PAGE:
8. Don't lose the ability to learn from the people who do the work. People will do what you measure - make sure you measure the right stuff.

    Don't pay attention to things like tithing, attendance figures, outreach programs. Instead try to find ways to 'measure' (in the loosest sense) love, caring attitudes, gentleness, wisdom, joy, and peacefulness. Give out feedback on what you see. If you tell someone how impressed you were at the thoughtful and loving way they handled a situation they will be encouraged. Never miss an opportunity to encourage!

  9. Hire someone who annoys you as they are more likely to be diverse and diverse practices are better.

    The hiring part probably isn't relevant, but do try to spend time with people who will challenge your actions and words and motives. Don't avoid people who think differently from the way you do. Make up your mind to benefit and grow in grace through everyone you meet, however inconvenient or unattractive they might seem at first.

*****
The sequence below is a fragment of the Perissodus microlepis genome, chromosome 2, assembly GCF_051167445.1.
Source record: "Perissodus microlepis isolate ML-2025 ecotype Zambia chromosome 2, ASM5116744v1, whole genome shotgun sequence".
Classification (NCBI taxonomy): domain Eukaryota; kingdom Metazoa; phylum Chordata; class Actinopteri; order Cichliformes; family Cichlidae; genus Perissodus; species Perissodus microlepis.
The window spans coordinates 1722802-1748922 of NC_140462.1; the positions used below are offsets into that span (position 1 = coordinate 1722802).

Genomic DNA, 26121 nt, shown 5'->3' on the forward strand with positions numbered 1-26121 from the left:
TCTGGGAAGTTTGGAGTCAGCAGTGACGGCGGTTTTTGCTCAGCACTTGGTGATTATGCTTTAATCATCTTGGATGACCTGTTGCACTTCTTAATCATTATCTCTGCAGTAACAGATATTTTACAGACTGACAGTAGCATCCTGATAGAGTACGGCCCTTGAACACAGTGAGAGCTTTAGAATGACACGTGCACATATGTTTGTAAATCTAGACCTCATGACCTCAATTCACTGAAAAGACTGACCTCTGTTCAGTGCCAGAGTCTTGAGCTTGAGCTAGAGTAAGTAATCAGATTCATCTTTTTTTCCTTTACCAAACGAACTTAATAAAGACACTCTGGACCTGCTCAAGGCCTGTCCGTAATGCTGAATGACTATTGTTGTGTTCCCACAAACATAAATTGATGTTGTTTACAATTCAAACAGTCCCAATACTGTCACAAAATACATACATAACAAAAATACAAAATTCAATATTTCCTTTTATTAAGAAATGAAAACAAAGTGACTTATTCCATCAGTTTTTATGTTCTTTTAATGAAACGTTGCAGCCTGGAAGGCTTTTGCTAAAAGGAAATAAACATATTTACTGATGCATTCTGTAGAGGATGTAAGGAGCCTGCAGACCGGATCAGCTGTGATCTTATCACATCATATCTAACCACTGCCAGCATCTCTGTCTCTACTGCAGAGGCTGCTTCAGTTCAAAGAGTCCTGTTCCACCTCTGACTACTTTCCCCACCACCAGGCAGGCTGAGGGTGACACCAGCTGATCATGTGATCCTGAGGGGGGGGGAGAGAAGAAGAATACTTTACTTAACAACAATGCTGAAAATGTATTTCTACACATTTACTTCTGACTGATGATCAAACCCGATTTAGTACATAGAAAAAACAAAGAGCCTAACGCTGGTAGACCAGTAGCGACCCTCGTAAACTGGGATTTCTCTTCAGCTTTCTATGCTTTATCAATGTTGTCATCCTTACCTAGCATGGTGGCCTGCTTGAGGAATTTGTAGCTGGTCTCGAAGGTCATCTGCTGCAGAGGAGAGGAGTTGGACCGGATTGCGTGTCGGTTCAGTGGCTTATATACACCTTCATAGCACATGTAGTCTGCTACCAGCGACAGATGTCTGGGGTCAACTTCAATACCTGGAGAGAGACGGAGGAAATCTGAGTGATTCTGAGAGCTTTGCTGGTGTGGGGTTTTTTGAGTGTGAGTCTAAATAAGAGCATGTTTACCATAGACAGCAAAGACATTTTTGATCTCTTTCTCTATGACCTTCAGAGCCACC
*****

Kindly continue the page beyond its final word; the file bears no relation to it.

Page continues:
10. The single most common thing executives do is get in the way.

    Hmm... Who are the executives in church life? Don't listen to them! Love them, but step around them when necessary. We have one head, not many headlets.

  11. The culture of secrecy in business is a fallacy and people should talk about everything, well, almost everything. IT security people tell you what you can't say and HR people say you might hurt people's feelings, but the actual stuff you need to keep secret is small.

    Be suspicious of any areas of secrecy in church life. There is no place for 'us and them', for clergy and laity, for special and ordinary. Sometimes there's a need for confidentiality, but ideas, plans, proposals and decisions should all be as open as possible. Everyone should be involved in these aspects of church.